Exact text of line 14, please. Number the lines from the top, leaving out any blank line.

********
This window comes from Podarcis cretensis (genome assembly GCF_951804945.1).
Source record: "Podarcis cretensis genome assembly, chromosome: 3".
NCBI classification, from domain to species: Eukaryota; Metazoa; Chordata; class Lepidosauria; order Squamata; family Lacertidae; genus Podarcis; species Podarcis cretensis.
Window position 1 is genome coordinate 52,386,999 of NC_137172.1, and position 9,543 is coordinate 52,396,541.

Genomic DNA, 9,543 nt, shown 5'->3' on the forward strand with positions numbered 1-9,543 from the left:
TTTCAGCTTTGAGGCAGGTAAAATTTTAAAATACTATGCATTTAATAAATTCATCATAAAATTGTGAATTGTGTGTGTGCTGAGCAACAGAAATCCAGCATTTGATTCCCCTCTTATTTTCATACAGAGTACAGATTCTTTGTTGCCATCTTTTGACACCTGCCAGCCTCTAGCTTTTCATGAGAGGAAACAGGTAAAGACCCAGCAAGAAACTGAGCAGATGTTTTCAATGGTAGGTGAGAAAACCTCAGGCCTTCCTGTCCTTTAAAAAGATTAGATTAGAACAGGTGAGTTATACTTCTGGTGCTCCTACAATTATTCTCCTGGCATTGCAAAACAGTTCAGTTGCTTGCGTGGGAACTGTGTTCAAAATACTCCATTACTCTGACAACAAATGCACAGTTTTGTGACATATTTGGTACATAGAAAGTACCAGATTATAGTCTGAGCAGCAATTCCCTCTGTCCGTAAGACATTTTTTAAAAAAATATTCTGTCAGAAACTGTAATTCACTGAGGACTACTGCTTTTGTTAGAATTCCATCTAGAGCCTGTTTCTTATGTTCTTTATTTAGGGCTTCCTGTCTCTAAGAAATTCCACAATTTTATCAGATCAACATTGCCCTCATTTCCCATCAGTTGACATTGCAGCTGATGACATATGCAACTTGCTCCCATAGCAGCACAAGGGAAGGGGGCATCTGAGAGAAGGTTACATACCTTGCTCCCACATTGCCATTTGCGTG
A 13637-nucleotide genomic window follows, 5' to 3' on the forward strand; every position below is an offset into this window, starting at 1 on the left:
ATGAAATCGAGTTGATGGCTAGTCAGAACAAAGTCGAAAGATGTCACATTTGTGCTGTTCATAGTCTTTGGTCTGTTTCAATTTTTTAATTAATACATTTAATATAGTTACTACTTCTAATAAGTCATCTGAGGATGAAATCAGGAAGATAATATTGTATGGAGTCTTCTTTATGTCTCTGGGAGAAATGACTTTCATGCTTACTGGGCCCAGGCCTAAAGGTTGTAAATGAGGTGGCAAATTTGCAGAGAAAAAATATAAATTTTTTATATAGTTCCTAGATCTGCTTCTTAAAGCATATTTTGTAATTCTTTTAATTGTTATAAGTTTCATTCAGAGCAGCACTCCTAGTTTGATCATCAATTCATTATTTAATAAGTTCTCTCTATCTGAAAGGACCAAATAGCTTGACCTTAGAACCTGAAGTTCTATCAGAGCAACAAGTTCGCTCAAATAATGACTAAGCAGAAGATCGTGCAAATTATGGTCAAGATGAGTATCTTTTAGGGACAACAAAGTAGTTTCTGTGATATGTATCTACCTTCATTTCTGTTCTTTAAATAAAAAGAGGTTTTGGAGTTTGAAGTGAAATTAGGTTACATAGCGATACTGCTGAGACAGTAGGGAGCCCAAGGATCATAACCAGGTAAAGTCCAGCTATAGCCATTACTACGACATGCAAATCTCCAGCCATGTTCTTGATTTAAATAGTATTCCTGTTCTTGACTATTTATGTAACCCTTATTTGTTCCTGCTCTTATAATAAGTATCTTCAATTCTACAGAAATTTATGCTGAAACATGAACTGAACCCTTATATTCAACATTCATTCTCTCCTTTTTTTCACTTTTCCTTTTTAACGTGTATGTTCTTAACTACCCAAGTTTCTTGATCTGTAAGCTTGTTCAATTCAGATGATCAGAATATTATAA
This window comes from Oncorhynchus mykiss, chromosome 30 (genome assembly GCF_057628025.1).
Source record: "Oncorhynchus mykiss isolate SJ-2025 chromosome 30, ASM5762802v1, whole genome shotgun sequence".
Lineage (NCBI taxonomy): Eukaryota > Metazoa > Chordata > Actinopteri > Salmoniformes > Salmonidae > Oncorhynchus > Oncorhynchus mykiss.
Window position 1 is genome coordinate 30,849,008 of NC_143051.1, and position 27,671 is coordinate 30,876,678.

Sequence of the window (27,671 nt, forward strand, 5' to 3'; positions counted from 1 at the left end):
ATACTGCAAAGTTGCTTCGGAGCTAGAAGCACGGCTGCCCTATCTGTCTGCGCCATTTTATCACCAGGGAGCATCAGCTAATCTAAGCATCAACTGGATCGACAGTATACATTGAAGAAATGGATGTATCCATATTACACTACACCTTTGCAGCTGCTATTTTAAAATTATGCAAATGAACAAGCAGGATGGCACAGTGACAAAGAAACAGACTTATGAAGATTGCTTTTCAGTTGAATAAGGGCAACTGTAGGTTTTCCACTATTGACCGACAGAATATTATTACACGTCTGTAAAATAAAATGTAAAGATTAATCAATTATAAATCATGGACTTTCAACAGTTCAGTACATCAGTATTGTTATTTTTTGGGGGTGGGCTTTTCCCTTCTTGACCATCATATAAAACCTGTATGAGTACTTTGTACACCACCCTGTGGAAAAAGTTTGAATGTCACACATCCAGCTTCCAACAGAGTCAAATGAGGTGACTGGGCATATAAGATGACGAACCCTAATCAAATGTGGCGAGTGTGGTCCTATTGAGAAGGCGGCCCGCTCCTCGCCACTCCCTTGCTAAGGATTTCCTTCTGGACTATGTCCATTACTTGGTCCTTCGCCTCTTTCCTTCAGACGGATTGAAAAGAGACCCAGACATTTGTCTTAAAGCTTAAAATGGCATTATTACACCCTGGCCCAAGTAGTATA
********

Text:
ATACTGCAAAGTTGCTTCGGAGCTAGAAGCACGGCTGCCCTATCTGTCTGCGCCATTTTATCACCAGGGAGCATCAGCTAATCTAAGCATCAACTGGATCGACAGTATACATTGAAGAAATGGATGTATCCATATTACACTACACCTTTGCAGCTGCTATTTTAAAATTATGCAAATGAACAAGCAGGATGGCACAGTGACAAAGAAACAGACTTATGAAGATTGCTTTTCAGTTGAATAAGGGCAACTGTAGGTTTTCCACTATTGACCGACAGAATATTATTACACGTCTGTAAAATAAAATGTAAAGATTAATCAATTATAAATCATGGACTTTCAACAGTTCAGTACATCAGTATTGTTATTTTTTGGGGGTGGGCTTTTCCCTTCTTGACCATCATATAAAACCTGTATGAGTACTTTGTACACCACCCTGTGGAAAAAGTTTGAATGTCACACATCCAGCTTCCAACAGAGTCAAATGAGGTGACTGGGCATATAAGATGACGAACCCTAATCAAATGTGGCGAGTGTGGTCCTATTGAGAAGGCGGCCCGCTCCTCGCCACTCCCTTGCTAAGGATTTCCTTCTGGACTATGTCCATTACTTGGTCCTTCGCCTCTTTCCTTCAGACGGATTGAAAAGAGACCCAGACATTTGTCTTAAAGCTTAAAATGGCATTATTACACCCTGGCCCAAGTAGTATA